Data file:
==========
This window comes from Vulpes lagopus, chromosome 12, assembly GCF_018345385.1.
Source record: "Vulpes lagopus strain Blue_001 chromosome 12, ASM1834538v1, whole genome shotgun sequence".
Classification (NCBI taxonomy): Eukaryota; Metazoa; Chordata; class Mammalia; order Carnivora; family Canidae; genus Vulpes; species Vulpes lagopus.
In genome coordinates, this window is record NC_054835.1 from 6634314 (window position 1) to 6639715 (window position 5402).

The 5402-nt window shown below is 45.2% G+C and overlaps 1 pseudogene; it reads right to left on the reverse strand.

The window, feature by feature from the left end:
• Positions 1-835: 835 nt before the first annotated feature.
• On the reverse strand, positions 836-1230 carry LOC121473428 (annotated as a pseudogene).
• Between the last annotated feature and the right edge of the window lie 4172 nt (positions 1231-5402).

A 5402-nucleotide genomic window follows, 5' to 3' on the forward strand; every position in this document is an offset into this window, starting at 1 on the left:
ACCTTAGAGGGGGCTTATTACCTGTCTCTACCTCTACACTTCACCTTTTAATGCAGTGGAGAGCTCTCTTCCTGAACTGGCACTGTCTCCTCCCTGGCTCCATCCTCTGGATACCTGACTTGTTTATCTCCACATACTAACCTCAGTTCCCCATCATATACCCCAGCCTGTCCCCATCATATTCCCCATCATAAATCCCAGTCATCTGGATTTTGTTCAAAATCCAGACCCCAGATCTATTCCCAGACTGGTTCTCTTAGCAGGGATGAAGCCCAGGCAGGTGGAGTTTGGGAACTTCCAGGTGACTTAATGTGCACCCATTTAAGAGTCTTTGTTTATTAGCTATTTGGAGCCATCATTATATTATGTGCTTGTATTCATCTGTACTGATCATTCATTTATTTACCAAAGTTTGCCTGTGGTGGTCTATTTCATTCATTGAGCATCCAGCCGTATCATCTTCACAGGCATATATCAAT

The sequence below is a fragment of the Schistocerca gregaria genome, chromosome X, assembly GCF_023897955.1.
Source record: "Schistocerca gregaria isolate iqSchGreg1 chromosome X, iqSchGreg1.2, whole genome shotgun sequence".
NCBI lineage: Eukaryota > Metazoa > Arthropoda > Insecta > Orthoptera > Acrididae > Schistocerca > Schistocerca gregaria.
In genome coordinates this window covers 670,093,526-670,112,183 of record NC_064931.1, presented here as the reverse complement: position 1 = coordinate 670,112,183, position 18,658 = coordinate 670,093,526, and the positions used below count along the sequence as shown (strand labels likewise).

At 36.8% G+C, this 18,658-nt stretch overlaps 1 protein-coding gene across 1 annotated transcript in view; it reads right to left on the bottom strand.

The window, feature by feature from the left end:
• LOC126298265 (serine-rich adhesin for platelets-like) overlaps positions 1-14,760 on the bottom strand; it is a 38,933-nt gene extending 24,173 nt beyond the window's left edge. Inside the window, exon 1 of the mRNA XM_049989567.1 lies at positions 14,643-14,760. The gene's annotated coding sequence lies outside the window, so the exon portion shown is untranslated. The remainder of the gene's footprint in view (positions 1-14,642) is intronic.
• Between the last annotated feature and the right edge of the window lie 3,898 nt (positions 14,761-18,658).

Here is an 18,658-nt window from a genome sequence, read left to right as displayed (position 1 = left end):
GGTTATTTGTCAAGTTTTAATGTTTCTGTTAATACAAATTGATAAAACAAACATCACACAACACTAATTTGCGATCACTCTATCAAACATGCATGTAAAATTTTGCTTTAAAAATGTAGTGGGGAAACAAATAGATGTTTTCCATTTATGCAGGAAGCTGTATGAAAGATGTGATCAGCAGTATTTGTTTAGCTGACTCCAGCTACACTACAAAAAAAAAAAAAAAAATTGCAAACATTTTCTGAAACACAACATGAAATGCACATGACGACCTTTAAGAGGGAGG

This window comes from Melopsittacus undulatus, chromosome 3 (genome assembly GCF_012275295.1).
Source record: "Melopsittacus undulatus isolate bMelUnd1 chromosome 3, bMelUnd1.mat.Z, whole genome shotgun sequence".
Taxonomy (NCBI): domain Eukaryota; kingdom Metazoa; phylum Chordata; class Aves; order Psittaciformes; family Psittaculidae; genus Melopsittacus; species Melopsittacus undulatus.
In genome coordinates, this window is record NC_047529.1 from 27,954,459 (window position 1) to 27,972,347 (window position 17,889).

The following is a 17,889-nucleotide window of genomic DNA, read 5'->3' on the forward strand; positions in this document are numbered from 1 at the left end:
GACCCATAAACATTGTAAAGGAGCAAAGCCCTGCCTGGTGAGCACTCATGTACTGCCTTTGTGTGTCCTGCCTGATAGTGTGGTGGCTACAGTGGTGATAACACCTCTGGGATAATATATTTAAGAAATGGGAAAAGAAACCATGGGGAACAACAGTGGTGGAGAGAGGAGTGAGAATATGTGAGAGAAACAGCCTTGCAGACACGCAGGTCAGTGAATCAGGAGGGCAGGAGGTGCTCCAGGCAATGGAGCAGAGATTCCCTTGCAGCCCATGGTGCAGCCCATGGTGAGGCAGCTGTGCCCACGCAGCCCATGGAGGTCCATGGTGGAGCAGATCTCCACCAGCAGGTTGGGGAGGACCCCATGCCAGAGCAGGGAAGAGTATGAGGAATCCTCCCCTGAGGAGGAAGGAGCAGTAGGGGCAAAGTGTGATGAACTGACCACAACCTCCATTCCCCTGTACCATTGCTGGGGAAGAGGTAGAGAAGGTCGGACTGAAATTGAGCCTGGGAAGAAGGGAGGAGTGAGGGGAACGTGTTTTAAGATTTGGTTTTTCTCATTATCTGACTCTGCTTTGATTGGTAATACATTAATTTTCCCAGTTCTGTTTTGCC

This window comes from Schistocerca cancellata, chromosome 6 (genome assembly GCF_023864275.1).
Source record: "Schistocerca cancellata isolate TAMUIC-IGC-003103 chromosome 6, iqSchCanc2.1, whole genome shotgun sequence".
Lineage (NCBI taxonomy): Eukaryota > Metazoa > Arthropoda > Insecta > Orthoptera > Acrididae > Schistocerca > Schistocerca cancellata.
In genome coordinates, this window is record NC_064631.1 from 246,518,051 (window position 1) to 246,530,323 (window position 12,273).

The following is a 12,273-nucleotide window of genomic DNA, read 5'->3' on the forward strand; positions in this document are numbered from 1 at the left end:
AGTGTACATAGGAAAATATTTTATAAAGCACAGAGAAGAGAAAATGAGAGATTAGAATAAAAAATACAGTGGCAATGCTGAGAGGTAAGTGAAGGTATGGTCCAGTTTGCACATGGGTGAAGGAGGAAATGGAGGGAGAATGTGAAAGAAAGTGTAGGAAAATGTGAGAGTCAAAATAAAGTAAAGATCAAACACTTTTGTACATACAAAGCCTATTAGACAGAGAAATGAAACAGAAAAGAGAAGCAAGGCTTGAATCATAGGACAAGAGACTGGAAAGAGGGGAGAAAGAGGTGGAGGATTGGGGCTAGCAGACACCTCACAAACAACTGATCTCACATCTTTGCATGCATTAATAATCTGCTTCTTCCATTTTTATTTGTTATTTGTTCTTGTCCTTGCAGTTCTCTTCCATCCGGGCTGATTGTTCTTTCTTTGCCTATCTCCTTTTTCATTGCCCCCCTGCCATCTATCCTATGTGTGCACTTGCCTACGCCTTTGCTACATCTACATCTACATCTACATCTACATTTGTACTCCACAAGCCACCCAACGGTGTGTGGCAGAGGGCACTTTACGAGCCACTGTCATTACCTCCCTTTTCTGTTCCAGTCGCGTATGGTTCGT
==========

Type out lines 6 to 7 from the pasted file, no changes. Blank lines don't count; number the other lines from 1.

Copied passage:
The window, feature by feature from the left end:
• Positions 1-835: 835 nt before the first annotated feature.